|The first excerpt represents the past or something you must release, and is drawn from Cratylus by Plato:
SOCRATES: Would you say the large parts and not the smaller ones, or every
HERMOGENES: I should say that every part is true.
SOCRATES: Is a proposition resolvable into any part smaller than a name?
HERMOGENES: No; that is the smallest.
SOCRATES: Then the name is a part of the true proposition?
SOCRATES: Yes, and a true part, as you say.
SOCRATES: And is not the part of a falsehood also a falsehood?
|The second excerpt represents the present or the deciding factor of the moment, and is drawn from The Human Drift by Jack London:
stretches, in the waters of the bay itself, was a delightful
experience. The wonderful part was to come. Very few San
Franciscans, much less Californians, know of that drive from
Willow Camp, to the south and east, along the poppy-blown cliffs,
with the sea thundering in the sheer depths hundreds of feet below
and the Golden Gate opening up ahead, disclosing smoky San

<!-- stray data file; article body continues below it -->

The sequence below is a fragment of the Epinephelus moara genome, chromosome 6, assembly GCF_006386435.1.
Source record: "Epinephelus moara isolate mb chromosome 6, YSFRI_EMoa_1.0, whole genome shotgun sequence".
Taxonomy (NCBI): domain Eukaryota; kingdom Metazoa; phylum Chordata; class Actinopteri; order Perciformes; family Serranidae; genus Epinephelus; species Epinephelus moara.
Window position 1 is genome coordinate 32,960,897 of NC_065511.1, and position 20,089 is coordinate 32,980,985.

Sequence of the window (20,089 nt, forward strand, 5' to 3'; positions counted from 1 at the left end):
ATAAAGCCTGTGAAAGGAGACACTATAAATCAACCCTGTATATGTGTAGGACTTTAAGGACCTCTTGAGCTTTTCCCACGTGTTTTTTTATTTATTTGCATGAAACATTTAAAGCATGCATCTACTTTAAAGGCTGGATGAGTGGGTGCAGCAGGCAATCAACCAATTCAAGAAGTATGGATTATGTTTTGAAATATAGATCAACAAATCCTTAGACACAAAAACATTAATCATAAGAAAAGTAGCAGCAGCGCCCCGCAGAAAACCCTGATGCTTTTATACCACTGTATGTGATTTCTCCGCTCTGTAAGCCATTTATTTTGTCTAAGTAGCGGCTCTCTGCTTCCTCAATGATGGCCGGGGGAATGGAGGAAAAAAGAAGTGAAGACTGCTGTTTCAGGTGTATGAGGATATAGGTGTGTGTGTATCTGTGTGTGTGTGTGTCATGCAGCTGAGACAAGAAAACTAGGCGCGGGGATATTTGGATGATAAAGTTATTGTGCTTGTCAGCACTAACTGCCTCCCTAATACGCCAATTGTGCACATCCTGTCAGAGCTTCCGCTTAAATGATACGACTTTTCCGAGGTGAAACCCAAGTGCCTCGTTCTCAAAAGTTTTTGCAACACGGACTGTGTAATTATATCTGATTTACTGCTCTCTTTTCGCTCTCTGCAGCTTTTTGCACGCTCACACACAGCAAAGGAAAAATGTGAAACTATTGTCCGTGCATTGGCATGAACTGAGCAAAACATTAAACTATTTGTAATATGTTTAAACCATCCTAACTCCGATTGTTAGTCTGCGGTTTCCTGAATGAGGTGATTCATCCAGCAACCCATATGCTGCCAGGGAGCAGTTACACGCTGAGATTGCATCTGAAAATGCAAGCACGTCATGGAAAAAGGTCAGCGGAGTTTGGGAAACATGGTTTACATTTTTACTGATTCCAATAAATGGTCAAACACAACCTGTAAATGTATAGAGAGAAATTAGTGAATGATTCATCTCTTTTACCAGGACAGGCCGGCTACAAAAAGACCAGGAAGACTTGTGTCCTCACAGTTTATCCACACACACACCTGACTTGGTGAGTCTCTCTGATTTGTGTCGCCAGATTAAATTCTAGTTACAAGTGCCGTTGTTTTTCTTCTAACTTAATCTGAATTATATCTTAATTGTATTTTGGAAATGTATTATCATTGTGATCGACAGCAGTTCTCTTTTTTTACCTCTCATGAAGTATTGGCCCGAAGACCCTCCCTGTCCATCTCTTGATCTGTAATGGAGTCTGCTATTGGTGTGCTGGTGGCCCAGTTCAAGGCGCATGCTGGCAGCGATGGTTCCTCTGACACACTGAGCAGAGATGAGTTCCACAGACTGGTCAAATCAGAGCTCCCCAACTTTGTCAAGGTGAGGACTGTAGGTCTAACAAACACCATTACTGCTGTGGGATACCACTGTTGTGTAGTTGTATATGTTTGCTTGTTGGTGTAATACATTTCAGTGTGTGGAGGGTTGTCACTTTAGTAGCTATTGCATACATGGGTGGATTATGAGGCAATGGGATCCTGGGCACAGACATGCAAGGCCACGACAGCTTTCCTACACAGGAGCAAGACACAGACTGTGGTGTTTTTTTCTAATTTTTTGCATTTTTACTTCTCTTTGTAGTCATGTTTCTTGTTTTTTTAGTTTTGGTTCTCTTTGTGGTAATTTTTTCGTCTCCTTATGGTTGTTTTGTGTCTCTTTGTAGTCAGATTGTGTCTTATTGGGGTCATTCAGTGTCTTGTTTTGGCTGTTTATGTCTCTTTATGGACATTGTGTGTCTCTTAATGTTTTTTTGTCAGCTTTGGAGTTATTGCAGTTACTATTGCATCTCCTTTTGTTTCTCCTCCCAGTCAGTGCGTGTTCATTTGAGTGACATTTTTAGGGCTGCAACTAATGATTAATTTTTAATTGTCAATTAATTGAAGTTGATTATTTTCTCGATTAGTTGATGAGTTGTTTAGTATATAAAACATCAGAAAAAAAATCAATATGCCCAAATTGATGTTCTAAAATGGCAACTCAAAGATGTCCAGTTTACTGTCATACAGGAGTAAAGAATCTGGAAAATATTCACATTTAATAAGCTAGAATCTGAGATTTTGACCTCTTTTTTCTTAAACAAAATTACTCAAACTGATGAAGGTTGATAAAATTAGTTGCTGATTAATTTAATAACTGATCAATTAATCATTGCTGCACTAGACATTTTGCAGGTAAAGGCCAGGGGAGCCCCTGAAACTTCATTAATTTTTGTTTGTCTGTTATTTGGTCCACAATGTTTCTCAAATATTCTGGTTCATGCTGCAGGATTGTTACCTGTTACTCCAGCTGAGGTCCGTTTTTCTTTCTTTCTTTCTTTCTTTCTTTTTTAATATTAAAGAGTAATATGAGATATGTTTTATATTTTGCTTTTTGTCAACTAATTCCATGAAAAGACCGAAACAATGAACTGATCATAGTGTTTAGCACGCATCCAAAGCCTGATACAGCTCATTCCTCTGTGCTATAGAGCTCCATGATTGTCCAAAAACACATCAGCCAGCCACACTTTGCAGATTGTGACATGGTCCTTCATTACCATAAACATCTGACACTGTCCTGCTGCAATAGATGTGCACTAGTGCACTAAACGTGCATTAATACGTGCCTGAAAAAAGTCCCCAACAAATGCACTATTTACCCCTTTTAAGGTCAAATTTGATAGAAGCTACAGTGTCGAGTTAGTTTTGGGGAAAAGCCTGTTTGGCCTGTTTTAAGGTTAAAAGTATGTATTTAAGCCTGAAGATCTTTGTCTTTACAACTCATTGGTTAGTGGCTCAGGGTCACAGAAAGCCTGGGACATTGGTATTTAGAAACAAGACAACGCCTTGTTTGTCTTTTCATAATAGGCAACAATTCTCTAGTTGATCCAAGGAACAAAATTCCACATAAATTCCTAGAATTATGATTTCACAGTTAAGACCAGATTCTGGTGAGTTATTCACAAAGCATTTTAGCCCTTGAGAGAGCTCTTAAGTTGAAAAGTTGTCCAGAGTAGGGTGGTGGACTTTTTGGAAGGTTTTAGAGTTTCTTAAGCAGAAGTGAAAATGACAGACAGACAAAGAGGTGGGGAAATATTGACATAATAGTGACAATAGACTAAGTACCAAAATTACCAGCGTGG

Francisco on her many hills. Far off, blurred on the breast of
the sea, can be seen the Farallones, which Sir Francis Drake
passed on a S. W. course in the thick of what he describes as a
"stynking fog." Well might he call it that, and a few other
names, for it was the fog that robbed him of the glory of
|The third excerpt represents the future or something you must embrace, and is drawn from Herodias by Gustave Flaubert:
were dark, particularly those of the Pharisees, who were enemies of
Rome and of the tetrarch. The flowing skirts of their tunics
embarrassed their movements as they attempted to pass through the
throng; and their tiaras sat unsteadily upon their brows, around which
were bound small bands of parchment, showing lines of writing.
Almost at the same moment, the soldiers of the advance guard arrived.
Cloth coverings had been drawn over their glittering shields to
protect them from the dust. Behind them came Marcellus, the
proconsul's lieutenant, followed by the publicans, carrying their
tablets of wood under their arms.
Antipas named to Vitellius the principle personages surrounding them: